The Zytiga does not appear to be working very effectively. My PSA has continued to rise in spite of the new treatment:
2014-03-18 7.8 2014-04-14 9.4 2014-05-12 10.6 2014-06-01 begin Zytiga 2014-06-23 21.5
If you plot those on a graph, it looks a lot like an exponential growth curve. I can just imagine somebody in a bad SF movie saying “IT’S GROWING EXPONENTIALLY!!!”
Of course, all biological systems grow exponentially (subject to environmental limits), but we’re hoping the treatment either inhibits the growth (possibly even killing it off and making an exponential decay instead of exponential growth) or at least slows the growth, leading to a large time constant.
Unfortunately, doubling in that short a period is not a large time constant. It is growing fast.
The oncologist said he observed that sometimes people have a brief increase in PSA when they start Zytiga, but he’s never seen one this severe. He also says that patients respond more poorly to Xtandi after they’ve had Zytiga. So he recommended chemotherapy.
I’m not convinced by his argument. When the cancer cells become resistant to a treatment, it is because I have evolved resistance to the treatment. I killed everything that treatment could kill, so whatever is left has developed some resistance. But if the Zytiga never worked in the first place, I have not been putting evolutionary pressures on the cancer cells; maybe they have not needed to make adaptations to the Zytiga, and therefore those adaptations will not help them resist Xtandi.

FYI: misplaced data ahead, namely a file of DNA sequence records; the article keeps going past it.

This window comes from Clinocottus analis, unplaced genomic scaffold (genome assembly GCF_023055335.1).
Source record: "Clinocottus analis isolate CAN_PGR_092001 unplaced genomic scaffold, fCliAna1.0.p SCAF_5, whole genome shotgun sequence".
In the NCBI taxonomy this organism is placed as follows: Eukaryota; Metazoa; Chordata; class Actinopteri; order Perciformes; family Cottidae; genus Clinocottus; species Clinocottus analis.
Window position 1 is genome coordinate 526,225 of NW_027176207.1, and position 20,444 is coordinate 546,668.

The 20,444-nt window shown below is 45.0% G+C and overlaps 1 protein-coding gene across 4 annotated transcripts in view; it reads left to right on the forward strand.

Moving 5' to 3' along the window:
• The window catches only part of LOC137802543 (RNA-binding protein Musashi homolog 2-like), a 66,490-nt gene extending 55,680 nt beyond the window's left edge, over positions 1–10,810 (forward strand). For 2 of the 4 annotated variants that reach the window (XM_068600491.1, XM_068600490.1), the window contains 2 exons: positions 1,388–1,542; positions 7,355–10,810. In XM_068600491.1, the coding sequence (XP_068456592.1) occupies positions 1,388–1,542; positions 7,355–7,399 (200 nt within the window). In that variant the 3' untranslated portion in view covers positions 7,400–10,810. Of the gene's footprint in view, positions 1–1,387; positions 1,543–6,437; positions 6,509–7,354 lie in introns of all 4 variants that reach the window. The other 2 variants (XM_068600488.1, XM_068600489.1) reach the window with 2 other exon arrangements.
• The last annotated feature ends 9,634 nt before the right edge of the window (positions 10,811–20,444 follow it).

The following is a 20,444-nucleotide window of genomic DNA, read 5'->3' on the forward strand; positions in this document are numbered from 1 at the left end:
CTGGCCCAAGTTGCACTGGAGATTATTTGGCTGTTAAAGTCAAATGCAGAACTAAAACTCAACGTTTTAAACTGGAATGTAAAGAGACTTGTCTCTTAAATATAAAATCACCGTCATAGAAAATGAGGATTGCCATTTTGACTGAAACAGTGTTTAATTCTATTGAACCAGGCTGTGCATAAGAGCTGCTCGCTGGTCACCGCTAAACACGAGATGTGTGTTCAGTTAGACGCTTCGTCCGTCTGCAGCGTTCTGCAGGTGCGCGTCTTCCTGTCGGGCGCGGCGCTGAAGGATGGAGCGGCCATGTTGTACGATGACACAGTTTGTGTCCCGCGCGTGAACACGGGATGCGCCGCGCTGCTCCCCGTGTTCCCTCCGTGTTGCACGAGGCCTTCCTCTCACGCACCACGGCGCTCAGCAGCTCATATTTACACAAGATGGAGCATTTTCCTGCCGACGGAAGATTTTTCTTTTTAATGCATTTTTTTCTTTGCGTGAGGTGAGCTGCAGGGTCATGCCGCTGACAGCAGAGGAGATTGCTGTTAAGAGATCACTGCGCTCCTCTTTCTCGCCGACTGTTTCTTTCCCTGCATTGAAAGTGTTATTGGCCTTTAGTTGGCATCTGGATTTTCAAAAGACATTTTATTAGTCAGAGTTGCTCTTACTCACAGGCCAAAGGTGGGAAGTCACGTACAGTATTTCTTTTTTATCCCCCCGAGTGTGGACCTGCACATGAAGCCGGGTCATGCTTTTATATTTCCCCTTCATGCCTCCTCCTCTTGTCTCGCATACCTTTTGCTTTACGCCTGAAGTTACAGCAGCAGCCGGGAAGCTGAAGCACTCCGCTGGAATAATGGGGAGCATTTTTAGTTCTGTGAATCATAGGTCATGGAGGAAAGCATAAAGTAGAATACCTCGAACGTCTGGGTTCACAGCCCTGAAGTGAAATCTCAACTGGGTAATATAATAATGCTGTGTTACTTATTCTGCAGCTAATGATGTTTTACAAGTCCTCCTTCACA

I want more data before choosing the next treatment. So, I’m going to have another bone scan, a CT scan of the thorax, and another blood test. If the PSA has gone down, it might be that I have had a remarkably large PSA jump from starting the Zytiga. I don’t think that is it, though: when the oncologist prescribed it, he said that Zytiga doesn’t work at all for about 1/3 of patients.
The radiological tests are meant to try to find out what the tumor progression looks like. That is, are the tumors bigger or are there more of them? If I have mild tumor progression, that might indicate Xtandi is a reasonable treatment. If I have severe tumor progression, that indicates that chemotherapy should come next. In either case, we also have a new baseline for recognizing further progression.
But since I’m still in the middle of collecting data, I don’t know what the real condition of the cancer is, and I don’t know what I will be doing next. Therefore, I’m calling this a non-update.
None of this looks good, though. The median survival from beginning chemotherapy is about 18 months, but I have not reached
any median duration in any stage of this disease. I’ve known since the diagnosis of the metastasis that this disease is going to kill me, but there was some probability that it might take more time to do it.
Now, it doesn’t look like it. Rather, it looks like I’m going to be one of those people who brings down the average and the median. I don’t like it, because it means I need to get ready to die, maybe in the next year.
Shit de Fuck de Shit de Merde de Tabarnac!